BDS [Boycott, Divestment, and Sanctions], launched in 2005, aims to use the nonviolent methods that proved effective in South Africa under apartheid. It is growing in popularity on US campuses, but David Brog, director of strategic affairs of Christians United for Israel and executive director of the Maccabee Task Force, a group fighting against BDS, questioned whether it is really a cause for alarm. He said: “Israel’s booming. It’s the start-up nation. More venture capital is going into Israel today than at any other time in history. So why don’t we just calm down, realise that BDS is worthless, it’s losing, and ignore it?… I don’t think BDS was ever supposed to be about getting colleges to take their money out of Israel. So if we focus on the dollars we can feel really good about ourselves. If we focus on the fact that an effort is being made to distance us, those who love Israel, from the rising generation, I think we need to worry. When you get to millennials and students, it’s a bad situation. And it’s getting to the point now where the majority is more favorable towards the Palestinians than the Israelis.” Jacob Baime, executive director of the Israel on Campus Coalition, a group of organizations that fights BDS in universities, is also worried: “The one thing every member of Congress and president and ambassador and newspaper editors has in common is, by and large, they spent a little bit of time on campus and probably those were formative years.”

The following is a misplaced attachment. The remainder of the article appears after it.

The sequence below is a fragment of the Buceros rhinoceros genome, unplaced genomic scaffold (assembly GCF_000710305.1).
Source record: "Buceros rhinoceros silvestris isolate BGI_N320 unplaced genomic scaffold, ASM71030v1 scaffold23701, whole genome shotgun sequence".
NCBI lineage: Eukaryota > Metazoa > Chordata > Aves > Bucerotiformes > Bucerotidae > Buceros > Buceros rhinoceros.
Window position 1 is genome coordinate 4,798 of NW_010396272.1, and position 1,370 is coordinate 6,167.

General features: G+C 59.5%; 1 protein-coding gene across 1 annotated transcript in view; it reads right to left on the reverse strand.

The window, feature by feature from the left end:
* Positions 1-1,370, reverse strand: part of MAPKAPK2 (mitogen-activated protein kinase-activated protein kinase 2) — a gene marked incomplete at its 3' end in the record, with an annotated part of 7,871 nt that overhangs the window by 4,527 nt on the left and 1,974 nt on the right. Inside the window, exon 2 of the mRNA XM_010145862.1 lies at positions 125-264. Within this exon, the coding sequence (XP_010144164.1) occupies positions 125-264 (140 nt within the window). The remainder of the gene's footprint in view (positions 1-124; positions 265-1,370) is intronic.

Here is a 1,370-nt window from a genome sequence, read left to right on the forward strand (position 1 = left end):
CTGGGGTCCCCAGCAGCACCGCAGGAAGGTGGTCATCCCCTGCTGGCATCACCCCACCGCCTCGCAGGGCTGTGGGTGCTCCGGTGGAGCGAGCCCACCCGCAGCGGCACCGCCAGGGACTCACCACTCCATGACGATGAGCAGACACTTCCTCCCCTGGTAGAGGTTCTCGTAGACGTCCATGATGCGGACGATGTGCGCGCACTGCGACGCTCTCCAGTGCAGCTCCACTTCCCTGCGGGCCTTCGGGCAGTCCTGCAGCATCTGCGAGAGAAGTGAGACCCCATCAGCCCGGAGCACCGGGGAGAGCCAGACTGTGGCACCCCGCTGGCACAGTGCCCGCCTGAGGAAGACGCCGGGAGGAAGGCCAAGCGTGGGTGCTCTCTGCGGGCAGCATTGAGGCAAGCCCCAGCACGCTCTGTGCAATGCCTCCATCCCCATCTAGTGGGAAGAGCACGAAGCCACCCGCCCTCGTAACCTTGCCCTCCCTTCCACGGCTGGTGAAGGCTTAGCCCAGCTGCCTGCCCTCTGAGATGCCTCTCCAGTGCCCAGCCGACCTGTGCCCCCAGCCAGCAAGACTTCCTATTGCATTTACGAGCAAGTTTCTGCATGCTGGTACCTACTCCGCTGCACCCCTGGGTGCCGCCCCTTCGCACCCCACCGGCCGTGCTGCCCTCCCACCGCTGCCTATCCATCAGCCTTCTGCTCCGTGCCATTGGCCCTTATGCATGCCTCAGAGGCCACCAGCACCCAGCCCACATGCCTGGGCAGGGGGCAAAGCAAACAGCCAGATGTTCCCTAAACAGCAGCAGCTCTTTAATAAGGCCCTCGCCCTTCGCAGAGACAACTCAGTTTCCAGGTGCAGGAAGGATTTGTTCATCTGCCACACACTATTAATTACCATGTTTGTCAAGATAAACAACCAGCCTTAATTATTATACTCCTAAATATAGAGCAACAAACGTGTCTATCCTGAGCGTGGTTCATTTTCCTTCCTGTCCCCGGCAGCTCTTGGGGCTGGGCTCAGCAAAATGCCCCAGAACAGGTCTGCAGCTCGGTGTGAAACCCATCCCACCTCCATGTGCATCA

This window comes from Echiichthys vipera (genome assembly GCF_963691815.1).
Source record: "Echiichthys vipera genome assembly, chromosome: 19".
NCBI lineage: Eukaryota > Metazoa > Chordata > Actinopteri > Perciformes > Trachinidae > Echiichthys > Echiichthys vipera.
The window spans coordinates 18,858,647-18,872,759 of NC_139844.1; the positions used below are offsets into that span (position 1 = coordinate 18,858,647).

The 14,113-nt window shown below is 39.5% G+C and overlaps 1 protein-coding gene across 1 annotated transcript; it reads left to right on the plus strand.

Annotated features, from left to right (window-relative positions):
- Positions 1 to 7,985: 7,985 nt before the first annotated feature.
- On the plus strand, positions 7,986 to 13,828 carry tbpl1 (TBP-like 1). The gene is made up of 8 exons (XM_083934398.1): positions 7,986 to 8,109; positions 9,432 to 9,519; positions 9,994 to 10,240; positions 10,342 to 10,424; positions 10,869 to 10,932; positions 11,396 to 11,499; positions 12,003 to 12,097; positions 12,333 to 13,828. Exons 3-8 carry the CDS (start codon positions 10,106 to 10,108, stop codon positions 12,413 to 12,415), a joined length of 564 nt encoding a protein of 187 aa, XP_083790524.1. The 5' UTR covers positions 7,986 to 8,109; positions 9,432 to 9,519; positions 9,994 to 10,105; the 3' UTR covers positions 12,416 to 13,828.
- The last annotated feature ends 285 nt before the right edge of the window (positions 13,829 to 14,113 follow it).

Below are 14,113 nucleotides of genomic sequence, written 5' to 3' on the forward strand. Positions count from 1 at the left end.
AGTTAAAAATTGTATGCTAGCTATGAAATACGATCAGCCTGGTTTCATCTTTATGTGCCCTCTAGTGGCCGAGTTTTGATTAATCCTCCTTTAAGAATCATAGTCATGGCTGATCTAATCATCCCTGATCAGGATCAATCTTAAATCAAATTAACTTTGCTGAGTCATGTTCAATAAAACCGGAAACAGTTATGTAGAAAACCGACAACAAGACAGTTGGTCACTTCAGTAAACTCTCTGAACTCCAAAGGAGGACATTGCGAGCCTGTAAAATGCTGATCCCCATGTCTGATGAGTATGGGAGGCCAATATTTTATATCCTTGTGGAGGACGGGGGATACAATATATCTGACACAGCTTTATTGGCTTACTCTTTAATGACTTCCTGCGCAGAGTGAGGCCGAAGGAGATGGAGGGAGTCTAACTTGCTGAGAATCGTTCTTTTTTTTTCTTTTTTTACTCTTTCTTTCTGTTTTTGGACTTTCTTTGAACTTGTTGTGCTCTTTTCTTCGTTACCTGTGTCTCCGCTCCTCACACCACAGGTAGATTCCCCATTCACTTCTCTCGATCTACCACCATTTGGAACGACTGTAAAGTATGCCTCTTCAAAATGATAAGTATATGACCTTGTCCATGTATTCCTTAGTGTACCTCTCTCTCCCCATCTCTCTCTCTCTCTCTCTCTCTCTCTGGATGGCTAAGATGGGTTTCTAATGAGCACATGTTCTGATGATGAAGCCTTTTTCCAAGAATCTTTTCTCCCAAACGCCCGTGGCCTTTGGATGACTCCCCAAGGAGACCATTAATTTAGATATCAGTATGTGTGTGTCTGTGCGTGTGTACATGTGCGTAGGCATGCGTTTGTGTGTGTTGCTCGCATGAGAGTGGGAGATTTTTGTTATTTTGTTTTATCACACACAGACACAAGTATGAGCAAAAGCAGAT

There’s another worry for the lobby: Support for Israel has traditionally transcended the Republican-Democrat divide, and a few months before the end of his presidency, Barack Obama unconditionally approved $38 billion of aid to Israel over 10 years, though his relations with Netanyahu were terrible. But the political landscape is changing, and the lobby’s unconditional support for Trump is narrowing its base to the Republican Party and the evangelical right.
“If you’re a racist, the world should know”
One of the groups most feared by Palestinian-rights activists is Canary Mission[  ], whose funding, members, and methods are shrouded in secrecy. A journalist with close links to the lobby said: “People who hate it, the people who are being targeted by it, call it a blacklist. You have names here that show up on this database. Students and professors, faculty, speakers, organizations that have ties to terrorism, outright ties to terrorism, or terrorists who have called for the destruction of the Jewish state.” Canary Mission’s website describes its aim as being to “ensure that today’s radicals are not tomorrow’s employees.” Above the biography of each victim is the slogan, “If you’re a racist, the world should know.”